So yes, to answer the question nobody asked, there are sampled instruments and voices up there, but rest assured - we're playing them. The choices were difficult:

Do we hire another musician to augment our live sound?


Do we just play the songs in a stripped-down analog-only version?


Do we use tapes?


Well, with digital sampling we can have all the sounds we want, whenever we want them, and we can trigger them ourselves.

Okay, yeah. We'll take that one.


Anyway, that's what was on my mind today. And now it's gone and there's nothing on my mind. So let's go on to some questions from you...

What is Geddy saying on "La Villa Strangiato" on Exit Stage Left?

Fred Laise
Gloucester VA

The translation was given in the credits...I guess you didn't buy it then, huh? Something about "baby needs new shoes." The real question that everyone, including Doug Trompak of Bull Shoals AR, is burning to know is:

What was Alex singing in that song during the video for A Show Of Hands?

Well, sorry to let you all down, but I'm afraid it's a non-story - he wasn't censored or anything like that. His vocalizing was impromptu and unexpected, and his microphone wasn't turned on! Yep, as simple and dull as that. As for what he was saying, it was something like this: "La la la la la la."

What does the title "Force Ten" refer to?

Charles Henault
Goffstown NH

The Beaufort Scale - look it up!

What is the Omega Concern found in Power Windows and Hold Your Fire?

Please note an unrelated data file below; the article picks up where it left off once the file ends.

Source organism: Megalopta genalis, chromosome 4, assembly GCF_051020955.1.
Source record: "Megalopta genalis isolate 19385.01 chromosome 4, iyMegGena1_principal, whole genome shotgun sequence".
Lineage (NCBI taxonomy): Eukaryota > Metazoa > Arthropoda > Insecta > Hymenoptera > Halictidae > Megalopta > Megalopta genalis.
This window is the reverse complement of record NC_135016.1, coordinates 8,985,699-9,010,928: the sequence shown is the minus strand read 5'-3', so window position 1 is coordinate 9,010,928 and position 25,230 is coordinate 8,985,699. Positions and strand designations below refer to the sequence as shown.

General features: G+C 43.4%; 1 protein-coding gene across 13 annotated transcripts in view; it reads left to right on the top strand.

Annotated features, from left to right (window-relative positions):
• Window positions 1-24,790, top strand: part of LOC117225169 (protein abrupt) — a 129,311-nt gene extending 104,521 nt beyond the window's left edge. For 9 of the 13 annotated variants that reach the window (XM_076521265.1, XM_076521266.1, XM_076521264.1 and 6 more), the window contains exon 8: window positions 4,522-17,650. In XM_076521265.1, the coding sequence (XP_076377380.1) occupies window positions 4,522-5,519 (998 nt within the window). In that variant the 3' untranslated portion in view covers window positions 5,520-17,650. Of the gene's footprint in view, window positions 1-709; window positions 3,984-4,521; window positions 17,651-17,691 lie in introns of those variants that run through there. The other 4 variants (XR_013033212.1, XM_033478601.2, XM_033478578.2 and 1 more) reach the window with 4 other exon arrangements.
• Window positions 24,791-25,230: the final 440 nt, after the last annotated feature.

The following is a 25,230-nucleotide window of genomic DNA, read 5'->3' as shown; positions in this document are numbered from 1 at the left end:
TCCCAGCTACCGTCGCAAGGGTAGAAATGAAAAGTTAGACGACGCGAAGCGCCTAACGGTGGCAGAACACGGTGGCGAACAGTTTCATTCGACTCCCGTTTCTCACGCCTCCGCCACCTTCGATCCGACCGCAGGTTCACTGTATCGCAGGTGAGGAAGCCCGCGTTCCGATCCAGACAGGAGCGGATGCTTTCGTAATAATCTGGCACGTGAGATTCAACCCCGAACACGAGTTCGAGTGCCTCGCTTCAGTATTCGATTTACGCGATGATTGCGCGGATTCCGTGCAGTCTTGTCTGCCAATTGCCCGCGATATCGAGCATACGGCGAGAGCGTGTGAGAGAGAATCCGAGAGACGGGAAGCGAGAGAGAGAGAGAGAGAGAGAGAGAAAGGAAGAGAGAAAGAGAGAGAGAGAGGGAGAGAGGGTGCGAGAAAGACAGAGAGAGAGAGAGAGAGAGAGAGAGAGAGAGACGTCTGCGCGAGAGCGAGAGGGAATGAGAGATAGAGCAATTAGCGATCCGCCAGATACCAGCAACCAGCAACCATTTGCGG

Brad Cokendolpher
Boone's Mill VA

The Omega Concern is Alex's non-profit organization for Musical Scientists, devoted to the discovery of wonderful inventions. The Omega Stand, on which he plays his acoustic guitar, is one such, another is the stand which holds my rhyming dictionary when I'm lyric-writing, or the backlit lyric stand which Geddy uses in the studio to hold those lyrics. And, of course, not to forget the wonderful Album-Order-Deciding-Device.

How was it decided that "Mystic Rhythms" would be the theme song to the show "1986," and how did the band feel about it?

Trey Daughtry
Richmond VA

I don't know how they came to hear the song, but the show approached us and asked if they could use it. Of course, they didn't pay us anything, but they said they'd give us a credit. How did we feel about it? We thought it was nice.

What is the meaning of the term "Gub."

Sharon Jones
Burton-On Trent, UK

See Woody Allen's Play It Again Sam. [Webmaster note: this is likely an error by Neil Peart, who was probably confusing this film with Woody Allen's Take the Money and Run, which includes a scene where an incompetent bankrobber hands the teller a note which reads "I have a gub".]

Will Rush ever consider playing in Israel? You have a lot of fans here.

Yossi Leibovitz
Rishon Lezion, Israel

Gee, maybe we've got a lot of fans in your house, but not in the rest of the country. Not to be crass about it, but just by way of illustration, I think our last royalty statement showed about six people who had bought our records there. Maybe thousands of pirated copies are sold in Israel that we don't know about? But seriously, sure we'd consider playing there, if enough people wanted to see us.